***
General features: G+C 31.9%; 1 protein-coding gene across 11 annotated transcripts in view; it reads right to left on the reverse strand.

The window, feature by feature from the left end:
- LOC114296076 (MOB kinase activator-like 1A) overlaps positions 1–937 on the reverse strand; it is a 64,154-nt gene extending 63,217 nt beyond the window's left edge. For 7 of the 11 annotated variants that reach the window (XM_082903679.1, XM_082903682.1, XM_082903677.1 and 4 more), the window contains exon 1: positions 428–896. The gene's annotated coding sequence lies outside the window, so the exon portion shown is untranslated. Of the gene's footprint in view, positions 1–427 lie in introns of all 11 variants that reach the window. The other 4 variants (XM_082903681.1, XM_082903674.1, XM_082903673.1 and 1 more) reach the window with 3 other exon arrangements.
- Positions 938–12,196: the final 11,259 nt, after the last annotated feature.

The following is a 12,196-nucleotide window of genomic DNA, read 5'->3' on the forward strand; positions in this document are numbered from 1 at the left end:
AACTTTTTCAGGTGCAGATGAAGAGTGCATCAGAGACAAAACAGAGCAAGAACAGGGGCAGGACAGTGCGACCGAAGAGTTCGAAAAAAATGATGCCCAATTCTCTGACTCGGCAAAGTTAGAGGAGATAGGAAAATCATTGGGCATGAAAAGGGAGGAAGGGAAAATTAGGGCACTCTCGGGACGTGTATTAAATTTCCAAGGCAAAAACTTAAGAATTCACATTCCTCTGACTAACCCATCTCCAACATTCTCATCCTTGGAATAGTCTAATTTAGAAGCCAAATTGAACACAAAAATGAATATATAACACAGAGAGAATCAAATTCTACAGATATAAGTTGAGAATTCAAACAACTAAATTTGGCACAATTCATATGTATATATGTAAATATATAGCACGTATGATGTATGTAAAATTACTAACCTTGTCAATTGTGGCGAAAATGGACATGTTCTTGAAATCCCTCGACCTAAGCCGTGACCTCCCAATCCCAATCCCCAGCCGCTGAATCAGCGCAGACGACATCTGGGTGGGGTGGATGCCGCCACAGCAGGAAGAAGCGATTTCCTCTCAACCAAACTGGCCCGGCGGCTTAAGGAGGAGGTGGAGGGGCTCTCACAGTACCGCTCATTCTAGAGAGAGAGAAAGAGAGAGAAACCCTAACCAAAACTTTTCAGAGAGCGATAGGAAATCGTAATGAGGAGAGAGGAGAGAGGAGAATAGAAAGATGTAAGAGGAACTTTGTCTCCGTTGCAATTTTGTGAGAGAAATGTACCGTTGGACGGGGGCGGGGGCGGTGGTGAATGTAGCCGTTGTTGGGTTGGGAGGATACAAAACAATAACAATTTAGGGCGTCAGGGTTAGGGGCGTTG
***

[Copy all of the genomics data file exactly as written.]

General features: G+C 31.9%; 1 protein-coding gene across 11 annotated transcripts in view; it reads right to left on the reverse strand.

The window, feature by feature from the left end:
- LOC114296076 (MOB kinase activator-like 1A) overlaps positions 1–937 on the reverse strand; it is a 64,154-nt gene extending 63,217 nt beyond the window's left edge. For 7 of the 11 annotated variants that reach the window (XM_082903679.1, XM_082903682.1, XM_082903677.1 and 4 more), the window contains exon 1: positions 428–896. The gene's annotated coding sequence lies outside the window, so the exon portion shown is untranslated. Of the gene's footprint in view, positions 1–427 lie in introns of all 11 variants that reach the window. The other 4 variants (XM_082903681.1, XM_082903674.1, XM_082903673.1 and 1 more) reach the window with 3 other exon arrangements.
- Positions 938–12,196: the final 11,259 nt, after the last annotated feature.

The following is a 12,196-nucleotide window of genomic DNA, read 5'->3' on the forward strand; positions in this document are numbered from 1 at the left end:
AACTTTTTCAGGTGCAGATGAAGAGTGCATCAGAGACAAAACAGAGCAAGAACAGGGGCAGGACAGTGCGACCGAAGAGTTCGAAAAAAATGATGCCCAATTCTCTGACTCGGCAAAGTTAGAGGAGATAGGAAAATCATTGGGCATGAAAAGGGAGGAAGGGAAAATTAGGGCACTCTCGGGACGTGTATTAAATTTCCAAGGCAAAAACTTAAGAATTCACATTCCTCTGACTAACCCATCTCCAACATTCTCATCCTTGGAATAGTCTAATTTAGAAGCCAAATTGAACACAAAAATGAATATATAACACAGAGAGAATCAAATTCTACAGATATAAGTTGAGAATTCAAACAACTAAATTTGGCACAATTCATATGTATATATGTAAATATATAGCACGTATGATGTATGTAAAATTACTAACCTTGTCAATTGTGGCGAAAATGGACATGTTCTTGAAATCCCTCGACCTAAGCCGTGACCTCCCAATCCCAATCCCCAGCCGCTGAATCAGCGCAGACGACATCTGGGTGGGGTGGATGCCGCCACAGCAGGAAGAAGCGATTTCCTCTCAACCAAACTGGCCCGGCGGCTTAAGGAGGAGGTGGAGGGGCTCTCACAGTACCGCTCATTCTAGAGAGAGAGAAAGAGAGAGAAACCCTAACCAAAACTTTTCAGAGAGCGATAGGAAATCGTAATGAGGAGAGAGGAGAGAGGAGAATAGAAAGATGTAAGAGGAACTTTGTCTCCGTTGCAATTTTGTGAGAGAAATGTACCGTTGGACGGGGGCGGGGGCGGTGGTGAATGTAGCCGTTGTTGGGTTGGGAGGATACAAAACAATAACAATTTAGGGCGTCAGGGTTAGGGGCGTTG